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Anne Brontë Reimagined
A View from the Twenty-first Century
Anne: the overlooked Brontë – was she the most talented and pioneering author of the family?
Anne’s writing has often been compared harshly with that of Charlotte and Emily – used as a measure of her sisters’ genius. But her literary and personal reputations have changed drastically since she was first published in 1846. Agnes Grey, with its governess protagonist, was assumed by some to be a first novel by Currer Bell.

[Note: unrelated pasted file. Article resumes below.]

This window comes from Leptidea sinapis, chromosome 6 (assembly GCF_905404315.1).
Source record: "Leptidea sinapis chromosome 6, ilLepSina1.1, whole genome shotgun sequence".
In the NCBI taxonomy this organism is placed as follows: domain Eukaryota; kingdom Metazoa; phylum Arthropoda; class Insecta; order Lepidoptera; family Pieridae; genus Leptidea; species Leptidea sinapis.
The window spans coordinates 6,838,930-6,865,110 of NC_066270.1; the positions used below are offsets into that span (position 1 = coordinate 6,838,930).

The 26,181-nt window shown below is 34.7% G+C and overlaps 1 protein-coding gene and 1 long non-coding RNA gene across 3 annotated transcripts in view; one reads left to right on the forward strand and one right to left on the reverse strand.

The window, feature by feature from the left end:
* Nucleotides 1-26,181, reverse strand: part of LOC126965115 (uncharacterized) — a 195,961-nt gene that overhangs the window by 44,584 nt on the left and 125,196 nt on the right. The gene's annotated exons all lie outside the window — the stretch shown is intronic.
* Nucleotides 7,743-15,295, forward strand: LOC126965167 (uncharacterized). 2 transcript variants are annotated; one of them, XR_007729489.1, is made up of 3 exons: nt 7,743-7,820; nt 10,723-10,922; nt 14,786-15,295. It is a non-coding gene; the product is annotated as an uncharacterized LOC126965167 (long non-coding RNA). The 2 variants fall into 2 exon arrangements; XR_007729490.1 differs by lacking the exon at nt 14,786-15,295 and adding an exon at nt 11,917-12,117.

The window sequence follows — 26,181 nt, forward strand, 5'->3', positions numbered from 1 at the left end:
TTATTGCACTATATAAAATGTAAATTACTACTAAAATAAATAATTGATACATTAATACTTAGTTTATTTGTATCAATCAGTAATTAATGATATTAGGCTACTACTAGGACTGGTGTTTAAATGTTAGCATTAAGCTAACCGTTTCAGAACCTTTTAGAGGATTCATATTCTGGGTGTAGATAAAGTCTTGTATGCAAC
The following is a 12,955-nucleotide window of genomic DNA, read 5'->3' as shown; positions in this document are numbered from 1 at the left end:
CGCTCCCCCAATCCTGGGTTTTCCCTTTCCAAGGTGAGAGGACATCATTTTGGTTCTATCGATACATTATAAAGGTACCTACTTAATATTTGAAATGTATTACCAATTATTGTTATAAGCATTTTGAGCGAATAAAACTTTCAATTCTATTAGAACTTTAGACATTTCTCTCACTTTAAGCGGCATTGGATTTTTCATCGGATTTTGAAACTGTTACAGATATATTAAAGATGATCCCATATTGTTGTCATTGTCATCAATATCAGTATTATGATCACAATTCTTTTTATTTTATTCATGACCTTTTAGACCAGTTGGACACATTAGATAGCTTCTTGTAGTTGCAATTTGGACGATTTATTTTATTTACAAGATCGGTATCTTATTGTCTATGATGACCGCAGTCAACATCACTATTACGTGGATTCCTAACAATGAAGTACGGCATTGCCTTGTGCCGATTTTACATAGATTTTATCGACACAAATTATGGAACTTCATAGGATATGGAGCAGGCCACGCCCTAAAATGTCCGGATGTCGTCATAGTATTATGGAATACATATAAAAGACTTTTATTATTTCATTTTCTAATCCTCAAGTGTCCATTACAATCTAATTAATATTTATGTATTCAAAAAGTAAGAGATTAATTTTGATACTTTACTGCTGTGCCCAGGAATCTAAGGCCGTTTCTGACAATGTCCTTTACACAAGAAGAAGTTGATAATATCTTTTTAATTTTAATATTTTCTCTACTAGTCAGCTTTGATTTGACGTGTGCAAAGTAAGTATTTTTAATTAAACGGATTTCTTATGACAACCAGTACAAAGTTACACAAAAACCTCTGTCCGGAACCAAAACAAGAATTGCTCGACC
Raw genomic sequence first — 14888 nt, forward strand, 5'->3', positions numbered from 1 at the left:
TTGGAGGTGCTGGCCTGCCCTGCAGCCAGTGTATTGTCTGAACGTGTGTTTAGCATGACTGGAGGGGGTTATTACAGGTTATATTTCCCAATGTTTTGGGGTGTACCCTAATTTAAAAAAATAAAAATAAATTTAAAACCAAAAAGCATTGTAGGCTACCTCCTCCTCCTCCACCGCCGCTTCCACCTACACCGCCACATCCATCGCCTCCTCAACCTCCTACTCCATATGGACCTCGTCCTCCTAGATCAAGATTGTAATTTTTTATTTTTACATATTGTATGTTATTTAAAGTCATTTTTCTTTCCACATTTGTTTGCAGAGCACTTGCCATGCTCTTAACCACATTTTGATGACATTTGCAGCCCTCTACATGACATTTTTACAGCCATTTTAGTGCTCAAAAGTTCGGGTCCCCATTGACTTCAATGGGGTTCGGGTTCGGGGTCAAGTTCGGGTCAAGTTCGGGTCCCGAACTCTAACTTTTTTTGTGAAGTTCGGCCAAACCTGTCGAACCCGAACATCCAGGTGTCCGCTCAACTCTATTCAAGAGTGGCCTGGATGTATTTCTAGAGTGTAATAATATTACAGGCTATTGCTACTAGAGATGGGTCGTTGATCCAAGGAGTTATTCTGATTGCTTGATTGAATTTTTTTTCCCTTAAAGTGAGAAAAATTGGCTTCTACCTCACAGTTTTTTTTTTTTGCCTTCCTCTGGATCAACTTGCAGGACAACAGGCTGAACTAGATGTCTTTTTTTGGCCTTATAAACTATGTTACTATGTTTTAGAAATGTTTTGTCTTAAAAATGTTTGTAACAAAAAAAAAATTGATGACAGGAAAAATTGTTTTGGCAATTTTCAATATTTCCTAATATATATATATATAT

Reviews were mixed, some critical of ‘crudeness’ and ‘vulgarity’, yet the book sold well during Anne’s lifetime. Her second and most famous work, The Tenant of Wildfell Hall, was groundbreaking in its choice of subject matter: marital abuse (physical and emotional); gender equality; education; alcohol abuse; and its effect on family life; and married women’s rights – married women were then viewed as the property of their husband. Anne’s reputation changed from coarse and vulgar to strident, moralising, pious, reserved and, eventually, just plain boring.
Who, then, was the real Anne, how was her reputation destroyed, and why has she been so overlooked?